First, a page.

One thing so many actors attempt to free themselves of, is stereotype. The idea of being pigeonholed into a certain brand of filmmaking, or certain type of character detracts from the diversity of acting, and that innate desire to try new things and expand your horizons. It’s suffice to say that sadly this isn’t always the case; and while some actors evidently thrive in their stereotype – building entire careers for themselves based on characters that sometimes merely reflect their own personalities, such as Seth Rogen for instance – for many others, it’s not something they wanted to happen, but sadly, something that already has.
It can be a real challenge to break free, as audiences can become comfortable with the similar roles, and grow to be afraid of change in case the results aren’t as positive. There are, however, some glaring exceptions to this rule. And we’re now going to share a few we feel not only broke free of their stereotype, but then went on to build an accomplished and triumphant career for themselves. Oh, and if you like this one, why not check out our other feature where we highlight some of those who have been less fortunate and succumbed to their stereotype.
Having been cast in one of the most successful character-based sitcoms of all time, attempting to continue a prolific acting career is no easy task. Friends was a collaborative effort, as each character relied on the other five for support, both from a narrative and emotional perspective. Working on a show for so long can also make it difficult to progress into any new roles. However, Jennifer Aniston is the only cast member who’s really gone on to further herself beyond that series. In 2012, she was honoured with a star on the Hollywood walk of fame, and while many of her previous films have featured her in relatively comparable, family settings, such as Marley and Me, she has tried her hand in more dramatic roles too, shining in the brilliant drama The Good Girl, and has even played a stripper in offbeat comedy We’re the Millers.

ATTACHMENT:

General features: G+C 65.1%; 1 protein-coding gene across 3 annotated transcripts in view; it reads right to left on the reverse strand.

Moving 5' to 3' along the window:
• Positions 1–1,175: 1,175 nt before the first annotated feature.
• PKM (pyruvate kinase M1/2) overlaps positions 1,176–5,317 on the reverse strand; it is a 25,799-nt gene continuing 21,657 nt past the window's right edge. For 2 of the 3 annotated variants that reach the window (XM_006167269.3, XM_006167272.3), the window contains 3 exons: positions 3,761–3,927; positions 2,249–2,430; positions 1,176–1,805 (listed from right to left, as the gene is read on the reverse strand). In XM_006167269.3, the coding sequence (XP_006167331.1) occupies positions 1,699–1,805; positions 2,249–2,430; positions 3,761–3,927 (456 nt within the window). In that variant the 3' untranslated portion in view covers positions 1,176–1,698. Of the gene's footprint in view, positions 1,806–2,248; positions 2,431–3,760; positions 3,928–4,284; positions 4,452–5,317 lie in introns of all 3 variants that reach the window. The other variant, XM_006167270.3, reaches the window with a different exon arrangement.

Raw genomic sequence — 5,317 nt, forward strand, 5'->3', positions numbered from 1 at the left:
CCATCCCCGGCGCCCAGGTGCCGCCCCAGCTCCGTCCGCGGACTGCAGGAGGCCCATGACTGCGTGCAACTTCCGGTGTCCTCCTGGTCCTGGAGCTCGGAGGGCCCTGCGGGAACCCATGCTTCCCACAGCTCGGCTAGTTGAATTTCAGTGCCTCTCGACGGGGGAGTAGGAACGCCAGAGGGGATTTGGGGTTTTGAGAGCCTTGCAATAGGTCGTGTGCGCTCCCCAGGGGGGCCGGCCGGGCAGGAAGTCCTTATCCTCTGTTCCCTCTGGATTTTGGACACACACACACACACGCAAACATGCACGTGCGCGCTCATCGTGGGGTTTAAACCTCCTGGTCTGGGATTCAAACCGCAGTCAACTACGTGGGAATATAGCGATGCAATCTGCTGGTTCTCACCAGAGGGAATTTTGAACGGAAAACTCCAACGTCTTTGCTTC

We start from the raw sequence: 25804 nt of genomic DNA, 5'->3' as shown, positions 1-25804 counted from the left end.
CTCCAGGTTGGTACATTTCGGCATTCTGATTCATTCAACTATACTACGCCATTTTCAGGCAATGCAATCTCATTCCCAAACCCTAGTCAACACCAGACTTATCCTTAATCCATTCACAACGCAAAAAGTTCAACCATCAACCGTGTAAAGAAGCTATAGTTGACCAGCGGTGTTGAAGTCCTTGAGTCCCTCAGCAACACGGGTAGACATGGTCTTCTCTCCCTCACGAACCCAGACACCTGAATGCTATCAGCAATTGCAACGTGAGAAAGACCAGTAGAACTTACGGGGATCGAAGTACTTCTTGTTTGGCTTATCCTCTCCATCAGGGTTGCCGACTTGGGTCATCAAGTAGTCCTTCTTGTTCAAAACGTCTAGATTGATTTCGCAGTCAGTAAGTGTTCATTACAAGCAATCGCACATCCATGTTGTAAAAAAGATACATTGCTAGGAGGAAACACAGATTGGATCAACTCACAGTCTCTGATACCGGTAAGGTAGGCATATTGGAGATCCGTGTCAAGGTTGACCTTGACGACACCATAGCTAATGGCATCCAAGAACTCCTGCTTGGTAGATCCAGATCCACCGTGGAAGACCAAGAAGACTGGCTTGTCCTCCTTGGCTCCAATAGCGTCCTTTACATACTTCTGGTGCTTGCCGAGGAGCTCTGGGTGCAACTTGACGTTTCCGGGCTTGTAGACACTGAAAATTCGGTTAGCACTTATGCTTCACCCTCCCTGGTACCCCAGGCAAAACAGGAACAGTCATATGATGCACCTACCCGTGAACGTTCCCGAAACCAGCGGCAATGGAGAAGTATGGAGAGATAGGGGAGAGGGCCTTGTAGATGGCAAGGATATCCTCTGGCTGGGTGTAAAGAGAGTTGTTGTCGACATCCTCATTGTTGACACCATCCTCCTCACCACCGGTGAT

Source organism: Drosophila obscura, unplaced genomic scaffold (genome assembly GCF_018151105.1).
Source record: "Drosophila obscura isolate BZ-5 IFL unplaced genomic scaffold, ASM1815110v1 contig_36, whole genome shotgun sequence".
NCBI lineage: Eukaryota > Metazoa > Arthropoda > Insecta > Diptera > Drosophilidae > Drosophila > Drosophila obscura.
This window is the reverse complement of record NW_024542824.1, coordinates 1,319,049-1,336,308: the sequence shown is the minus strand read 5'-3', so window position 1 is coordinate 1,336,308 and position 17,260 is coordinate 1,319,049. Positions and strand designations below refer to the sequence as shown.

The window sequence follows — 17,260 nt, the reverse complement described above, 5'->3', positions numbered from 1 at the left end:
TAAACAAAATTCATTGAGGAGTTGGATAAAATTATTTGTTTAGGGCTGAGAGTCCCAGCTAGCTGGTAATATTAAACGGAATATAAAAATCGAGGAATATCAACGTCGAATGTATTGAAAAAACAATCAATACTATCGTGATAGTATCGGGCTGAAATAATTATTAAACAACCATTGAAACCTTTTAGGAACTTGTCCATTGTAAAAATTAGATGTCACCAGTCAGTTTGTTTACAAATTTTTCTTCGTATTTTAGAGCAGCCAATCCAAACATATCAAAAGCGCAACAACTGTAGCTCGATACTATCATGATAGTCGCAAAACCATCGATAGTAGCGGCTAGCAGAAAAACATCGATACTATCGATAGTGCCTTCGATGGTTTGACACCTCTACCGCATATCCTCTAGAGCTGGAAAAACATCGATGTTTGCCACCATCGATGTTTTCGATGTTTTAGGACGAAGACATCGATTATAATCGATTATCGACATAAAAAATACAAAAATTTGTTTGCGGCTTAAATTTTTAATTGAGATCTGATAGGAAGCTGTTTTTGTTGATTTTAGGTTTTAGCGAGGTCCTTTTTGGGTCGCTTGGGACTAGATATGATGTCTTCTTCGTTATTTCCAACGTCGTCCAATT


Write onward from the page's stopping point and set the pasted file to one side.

As soon as Daniel Radcliffe was cast in Harry Potter, few people could have predicted a career outside of the Hogwarts walls, as so many child actors struggle to forge careers for themselves having been so synonymous with that one particular role. Having been catapulted into the spotlight – playing the role for a decade – it was no easy task for him to break free, but it’s something the talented performer has done emphatically. Starring in theatre and taking on brave roles in films such as Woman in Black, in which he played a widowed lawyer haunted by a mysterious spectre, and Kill Your Darlings, where he played Allen Ginsberg. Perhaps a little ironically, he’s making films that many Harry Potter fans are too young to be let in to see, which can only be a good thing where his career is concerned.
While Zac Efron had a few minor roles in TV, his career really started as a star of the Disney Channel, having held one of the lead roles in the hugely popular High School Musical. A perfect typecast, the typical young American teen. However he’s now become quite the prolific actor, with an eclectic range of titles in his filmography, ranging from the serious drama Charlie St. Cloud, to dramas such as The Paperboy, and even in comedy, with That Awkward Moment and Bad Neighbours adding to his growing repertoire.
For a young actress with good looks and a charming personality to match in Hollywood, discovering layered, intriguing roles can be a real challenge, as the industry is caught up on image and what sells above most other factors. It’s therefore a great credit to Cameron Diaz that she broke free of the mould, managing to not just play thankless love interests in movies, but be the star herself, and play strong-willed, independent women. Recent roles such as Gambit and The Other Woman illustrate that fact, while her moving performance in My Sister’s Keeper shows off her dramatic potential too, showing that she’s not just restricted to comedy, either. And she was almost unrecognisable both physically and performance-wise in Being John Malkovich.
Travolta is most known for his roles in Grease and Saturday Night Fever. As an actor, he suited the 70’s scene incredibly well, with some pretty impressive dancing skills to boot. However when disco became a thing of the past, as did his career, which recessed during the 80’s, However, after his surprise casting by Quentin Tarantino in Pulp Fiction, his career blossomed and shifted. Travolta’s profile suddenly became much more varied, working on films such as Face/Off and Get Shorty. While it took time to change perceptions of the actor, he managed to ditch the 70’s facade that made him popular in the first place and replaced it with a much grittier character set. Fair play to him.